## DEV Community # graph: A library for creating generic graph data structures and modifying, analyzing, and visualizing them.

graph is a Go library for creating generic graph data structures and modifying, analyzing, and visualizing them.

## Features

• Generic vertices of any type, such as `int` or `City`.
• Graph traits with corresponding validations, such as cycle checks in acyclic graphs.
• Algorithms for finding paths or components, such as shortest paths or strongly connected components.
• Algorithms for transformations and representations, such as transitive reduction or topological order.
• Algorithms for non-recursive graph traversal, such as DFS or BFS.
• Edges with optional metadata, such as weights or custom attributes.
• Visualization of graphs using the DOT language and Graphviz.
• Extensive tests with ~90% coverage, and zero dependencies.

Status: Because `graph` is in version 0, the public API shouldn't be considered stable.

## Getting started

``````go get github.com/dominikbraun/graph
``````

## Quick examples

### Create a graph of integers

``````g := graph.New(graph.IntHash)

``````

### Create a directed acyclic graph of integers

``````g := graph.New(graph.IntHash, graph.Directed(), graph.Acyclic())

``````

### Create a graph of a custom type

To understand this example in detail, see the concept of hashes.

``````type City struct {
Name string
}

cityHash := func(c City) string {
return c.Name
}

g := graph.New(cityHash)

``````

### Create a weighted graph

``````g := graph.New(cityHash, graph.Weighted())

``````

### Perform a Depth-First Search

This example traverses and prints all vertices in the graph in DFS order.

``````g := graph.New(graph.IntHash, graph.Directed())

_ = graph.DFS(g, 1, func(value int) bool {
fmt.Println(value)
return false
})
``````
``````1 3 4 2
``````

### Find strongly connected components

``````g := graph.New(graph.IntHash)

// Add vertices and edges ...

scc, _ := graph.StronglyConnectedComponents(g)

fmt.Println(scc)
``````
``````[[1 2 5] [3 4 8] [6 7]]
``````

### Find the shortest path

``````g := graph.New(graph.StringHash, graph.Weighted())

// Add vertices and weighted edges ...

path, _ := graph.ShortestPath(g, "A", "B")

fmt.Println(path)
``````
``````[A C E B]
``````

### Perform a topological sort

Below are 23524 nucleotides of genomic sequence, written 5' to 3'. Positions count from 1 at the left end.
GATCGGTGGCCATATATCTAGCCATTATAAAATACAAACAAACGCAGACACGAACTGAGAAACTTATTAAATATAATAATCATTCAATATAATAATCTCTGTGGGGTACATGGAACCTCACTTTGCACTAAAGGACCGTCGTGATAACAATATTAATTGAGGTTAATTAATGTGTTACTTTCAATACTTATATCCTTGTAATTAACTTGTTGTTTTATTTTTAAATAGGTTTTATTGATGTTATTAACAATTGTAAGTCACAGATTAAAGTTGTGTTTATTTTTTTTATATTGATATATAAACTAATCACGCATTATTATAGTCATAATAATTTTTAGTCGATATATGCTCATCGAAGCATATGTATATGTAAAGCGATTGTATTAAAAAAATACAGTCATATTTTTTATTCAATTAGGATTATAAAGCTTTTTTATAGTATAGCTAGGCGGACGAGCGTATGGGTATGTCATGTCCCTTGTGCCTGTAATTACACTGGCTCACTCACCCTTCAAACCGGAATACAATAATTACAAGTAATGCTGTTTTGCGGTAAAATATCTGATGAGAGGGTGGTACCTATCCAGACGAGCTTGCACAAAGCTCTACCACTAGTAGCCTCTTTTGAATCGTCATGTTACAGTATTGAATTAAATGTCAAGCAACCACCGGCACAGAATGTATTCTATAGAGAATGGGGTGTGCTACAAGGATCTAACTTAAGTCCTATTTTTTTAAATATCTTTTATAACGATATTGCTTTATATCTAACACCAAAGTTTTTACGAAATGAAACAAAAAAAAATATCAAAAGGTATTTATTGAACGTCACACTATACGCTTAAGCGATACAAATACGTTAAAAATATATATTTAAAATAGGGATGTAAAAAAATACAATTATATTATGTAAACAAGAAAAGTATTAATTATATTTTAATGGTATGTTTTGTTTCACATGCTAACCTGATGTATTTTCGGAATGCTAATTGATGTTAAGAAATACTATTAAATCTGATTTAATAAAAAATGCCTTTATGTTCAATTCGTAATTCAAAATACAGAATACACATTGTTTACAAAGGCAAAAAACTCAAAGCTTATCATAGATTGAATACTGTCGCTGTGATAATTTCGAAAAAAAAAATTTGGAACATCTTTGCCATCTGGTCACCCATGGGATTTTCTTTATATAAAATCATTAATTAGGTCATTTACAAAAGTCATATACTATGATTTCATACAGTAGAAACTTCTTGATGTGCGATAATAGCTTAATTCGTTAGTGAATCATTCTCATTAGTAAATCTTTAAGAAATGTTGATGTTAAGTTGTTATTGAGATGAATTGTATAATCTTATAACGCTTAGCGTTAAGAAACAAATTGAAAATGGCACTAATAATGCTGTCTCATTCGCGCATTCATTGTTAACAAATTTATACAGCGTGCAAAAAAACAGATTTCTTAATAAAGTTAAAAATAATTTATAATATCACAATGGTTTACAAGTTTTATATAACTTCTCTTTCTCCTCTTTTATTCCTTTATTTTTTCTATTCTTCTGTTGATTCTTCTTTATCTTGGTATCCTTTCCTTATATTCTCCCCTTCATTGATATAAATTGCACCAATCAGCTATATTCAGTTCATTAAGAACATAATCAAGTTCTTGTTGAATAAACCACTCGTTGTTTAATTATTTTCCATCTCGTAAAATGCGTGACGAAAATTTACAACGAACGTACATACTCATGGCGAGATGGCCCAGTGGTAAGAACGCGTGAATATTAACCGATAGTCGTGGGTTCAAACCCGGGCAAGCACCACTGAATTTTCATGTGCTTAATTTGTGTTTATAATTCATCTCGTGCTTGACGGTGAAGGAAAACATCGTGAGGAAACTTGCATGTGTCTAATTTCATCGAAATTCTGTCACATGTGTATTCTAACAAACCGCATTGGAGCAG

``````g := graph.New(graph.IntHash, graph.Directed(), graph.Acyclic())

// Add vertices and weighted edges ...

order, _ := graph.TopologicalSort(g)

fmt.Println(order)
``````
``````[1 2 3 4 5]
``````

### Cycle checks for acyclic graphs

``````g := graph.New(graph.IntHash, graph.Acyclic())

if err := g.AddEdge(2, 3); err != nil {
panic(err)
}
``````
``````panic: an edge between 2 and 3 would introduce a cycle
``````

### Visualize a graph using Graphviz

The following example will generate a DOT description for `g` and write it into the given file.

``````g := graph.New(graph.IntHash, graph.Directed())

file, _ := os.Create("./mygraph.gv")
_ = draw.DOT(g, file)
``````

To generate an SVG from the created file using Graphviz, use a command such as the following:

``````dot -Tsvg -O mygraph.gv
``````

### Setting edge attributes

Edges may have one or more attributes which can be used to store metadata. Attributes will be taken
into account when visualizing a graph. For example, this edge
will be rendered in red color:

``````_ = g.AddEdge(1, 2, graph.EdgeAttribute("color", "red"))
``````

To get an overview of all supported attributes, take a look at the
DOT documentation.

## Concepts

### Hashes

A graph consists of nodes (or vertices) of type `T`, which are identified by a hash value of type
`K`. The hash value is obtained using the hashing function passed to `graph.New`.

### Primitive types

For primitive types such as `string` or `int`, you may use a predefined hashing function such as
`graph.IntHash` – a function that takes an integer and uses it as a hash value at the same time:

``````g := graph.New(graph.IntHash)
``````

This also means that only one vertex with a value like `5` can exist in the graph if
`graph.IntHash` used.

### Custom types

For storing custom data types, you need to provide your own hashing function. This example function
takes a `City` and returns the city name as an unique hash value:

``````cityHash := func(c City) string {
return c.Name
}
``````

Creating a graph using this hashing function will yield a graph with vertices of type `City`
identified by hash values of type `string`.

``````g := graph.New(cityHash)
``````

### Traits

The behavior of a graph, for example when adding or retrieving edges, depends on its traits. You
can set the graph's traits using the functional options provided by this library:

``````g := graph.New(graph.IntHash, graph.Directed(), graph.Weighted())
``````

## Documentation

The full documentation is available at pkg.go.dev.